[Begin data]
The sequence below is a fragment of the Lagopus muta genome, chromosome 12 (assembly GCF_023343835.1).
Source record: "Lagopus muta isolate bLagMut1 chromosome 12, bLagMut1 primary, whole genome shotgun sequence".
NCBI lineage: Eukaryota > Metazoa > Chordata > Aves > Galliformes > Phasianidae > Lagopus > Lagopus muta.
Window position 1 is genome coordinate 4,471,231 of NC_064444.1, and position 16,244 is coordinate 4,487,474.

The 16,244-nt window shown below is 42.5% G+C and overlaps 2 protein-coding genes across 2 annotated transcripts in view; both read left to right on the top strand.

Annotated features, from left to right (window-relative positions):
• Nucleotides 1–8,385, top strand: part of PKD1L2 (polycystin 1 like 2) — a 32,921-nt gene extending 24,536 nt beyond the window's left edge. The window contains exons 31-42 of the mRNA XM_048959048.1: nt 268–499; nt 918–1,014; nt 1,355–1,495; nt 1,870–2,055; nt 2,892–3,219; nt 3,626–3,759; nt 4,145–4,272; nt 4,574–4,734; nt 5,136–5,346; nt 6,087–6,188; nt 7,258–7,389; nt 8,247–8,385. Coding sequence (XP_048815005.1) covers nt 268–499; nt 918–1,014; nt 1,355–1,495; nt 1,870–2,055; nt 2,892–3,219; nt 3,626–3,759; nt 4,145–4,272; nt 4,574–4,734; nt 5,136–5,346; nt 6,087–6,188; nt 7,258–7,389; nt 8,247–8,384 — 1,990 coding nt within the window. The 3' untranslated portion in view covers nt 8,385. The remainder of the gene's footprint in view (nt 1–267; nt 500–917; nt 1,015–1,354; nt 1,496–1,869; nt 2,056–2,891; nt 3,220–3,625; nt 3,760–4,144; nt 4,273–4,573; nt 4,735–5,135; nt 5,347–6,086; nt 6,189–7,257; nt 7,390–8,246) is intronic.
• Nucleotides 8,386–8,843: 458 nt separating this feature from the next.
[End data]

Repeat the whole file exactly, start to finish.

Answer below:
The sequence below is a fragment of the Lagopus muta genome, chromosome 12 (assembly GCF_023343835.1).
Source record: "Lagopus muta isolate bLagMut1 chromosome 12, bLagMut1 primary, whole genome shotgun sequence".
NCBI lineage: Eukaryota > Metazoa > Chordata > Aves > Galliformes > Phasianidae > Lagopus > Lagopus muta.
Window position 1 is genome coordinate 4,471,231 of NC_064444.1, and position 16,244 is coordinate 4,487,474.

The 16,244-nt window shown below is 42.5% G+C and overlaps 2 protein-coding genes across 2 annotated transcripts in view; both read left to right on the top strand.

Annotated features, from left to right (window-relative positions):
• Nucleotides 1–8,385, top strand: part of PKD1L2 (polycystin 1 like 2) — a 32,921-nt gene extending 24,536 nt beyond the window's left edge. The window contains exons 31-42 of the mRNA XM_048959048.1: nt 268–499; nt 918–1,014; nt 1,355–1,495; nt 1,870–2,055; nt 2,892–3,219; nt 3,626–3,759; nt 4,145–4,272; nt 4,574–4,734; nt 5,136–5,346; nt 6,087–6,188; nt 7,258–7,389; nt 8,247–8,385. Coding sequence (XP_048815005.1) covers nt 268–499; nt 918–1,014; nt 1,355–1,495; nt 1,870–2,055; nt 2,892–3,219; nt 3,626–3,759; nt 4,145–4,272; nt 4,574–4,734; nt 5,136–5,346; nt 6,087–6,188; nt 7,258–7,389; nt 8,247–8,384 — 1,990 coding nt within the window. The 3' untranslated portion in view covers nt 8,385. The remainder of the gene's footprint in view (nt 1–267; nt 500–917; nt 1,015–1,354; nt 1,496–1,869; nt 2,056–2,891; nt 3,220–3,625; nt 3,760–4,144; nt 4,273–4,573; nt 4,735–5,135; nt 5,347–6,086; nt 6,189–7,257; nt 7,390–8,246) is intronic.
• Nucleotides 8,386–8,843: 458 nt separating this feature from the next.